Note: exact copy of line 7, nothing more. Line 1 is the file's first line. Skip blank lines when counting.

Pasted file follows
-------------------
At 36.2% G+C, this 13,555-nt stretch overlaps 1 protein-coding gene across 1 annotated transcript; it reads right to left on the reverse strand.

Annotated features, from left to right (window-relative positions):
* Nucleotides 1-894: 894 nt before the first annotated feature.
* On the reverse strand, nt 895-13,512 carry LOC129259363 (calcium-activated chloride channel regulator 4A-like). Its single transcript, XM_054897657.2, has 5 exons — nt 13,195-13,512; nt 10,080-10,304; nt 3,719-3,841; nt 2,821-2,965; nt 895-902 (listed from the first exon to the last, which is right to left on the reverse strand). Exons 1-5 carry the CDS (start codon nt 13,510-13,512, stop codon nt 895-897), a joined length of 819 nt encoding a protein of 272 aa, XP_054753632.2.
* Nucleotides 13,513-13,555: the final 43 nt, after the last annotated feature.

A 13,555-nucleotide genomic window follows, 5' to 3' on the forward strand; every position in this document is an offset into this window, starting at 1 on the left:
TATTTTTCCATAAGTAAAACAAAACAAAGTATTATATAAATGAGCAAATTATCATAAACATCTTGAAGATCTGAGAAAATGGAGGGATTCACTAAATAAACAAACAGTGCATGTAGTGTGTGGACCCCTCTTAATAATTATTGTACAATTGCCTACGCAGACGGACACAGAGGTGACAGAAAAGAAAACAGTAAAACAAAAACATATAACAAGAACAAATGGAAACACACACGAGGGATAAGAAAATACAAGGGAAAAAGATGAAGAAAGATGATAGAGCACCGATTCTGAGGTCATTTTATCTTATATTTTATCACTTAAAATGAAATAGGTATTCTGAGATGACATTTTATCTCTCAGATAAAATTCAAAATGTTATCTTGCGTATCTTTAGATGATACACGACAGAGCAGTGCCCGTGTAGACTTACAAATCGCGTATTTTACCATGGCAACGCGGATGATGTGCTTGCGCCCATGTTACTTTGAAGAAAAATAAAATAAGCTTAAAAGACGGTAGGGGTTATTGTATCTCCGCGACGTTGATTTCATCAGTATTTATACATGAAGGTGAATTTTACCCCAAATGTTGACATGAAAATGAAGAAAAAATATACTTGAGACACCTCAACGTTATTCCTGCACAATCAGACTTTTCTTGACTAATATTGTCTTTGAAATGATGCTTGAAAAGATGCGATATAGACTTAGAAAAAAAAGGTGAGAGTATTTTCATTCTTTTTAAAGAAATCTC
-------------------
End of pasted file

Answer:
TATTTTTCCATAAGTAAAACAAAACAAAGTATTATATAAATGAGCAAATTATCATAAACATCTTGAAGATCTGAGAAAATGGAGGGATTCACTAAATAAACAAACAGTGCATGTAGTGTGTGGACCCCTCTTAATAATTATTGTACAATTGCCTACGCAGACGGACACAGAGGTGACAGAAAAGAAAACAGTAAAACAAAAACATATAACAAGAACAAATGGAAACACACACGAGGGATAAGAAAATACAAGGGAAAAAGATGAAGAAAGATGATAGAGCACCGATTCTGAGGTCATTTTATCTTATATTTTATCACTTAAAATGAAATAGGTATTCTGAGATGACATTTTATCTCTCAGATAAAATTCAAAATGTTATCTTGCGTATCTTTAGATGATACACGACAGAGCAGTGCCCGTGTAGACTTACAAATCGCGTATTTTACCATGGCAACGCGGATGATGTGCTTGCGCCCATGTTACTTTGAAGAAAAATAAAATAAGCTTAAAAGACGGTAGGGGTTATTGTATCTCCGCGACGTTGATTTCATCAGTATTTATACATGAAGGTGAATTTTACCCCAAATGTTGACATGAAAATGAAGAAAAAATATACTTGAGACACCTCAACGTTATTCCTGCACAATCAGACTTTTCTTGACTAATATTGTCTTTGAAATGATGCTTGAAAAGATGCGATATAGACTTAGAAAAAAAAGGTGAGAGTATTTTCATTCTTTTTAAAGAAATCTC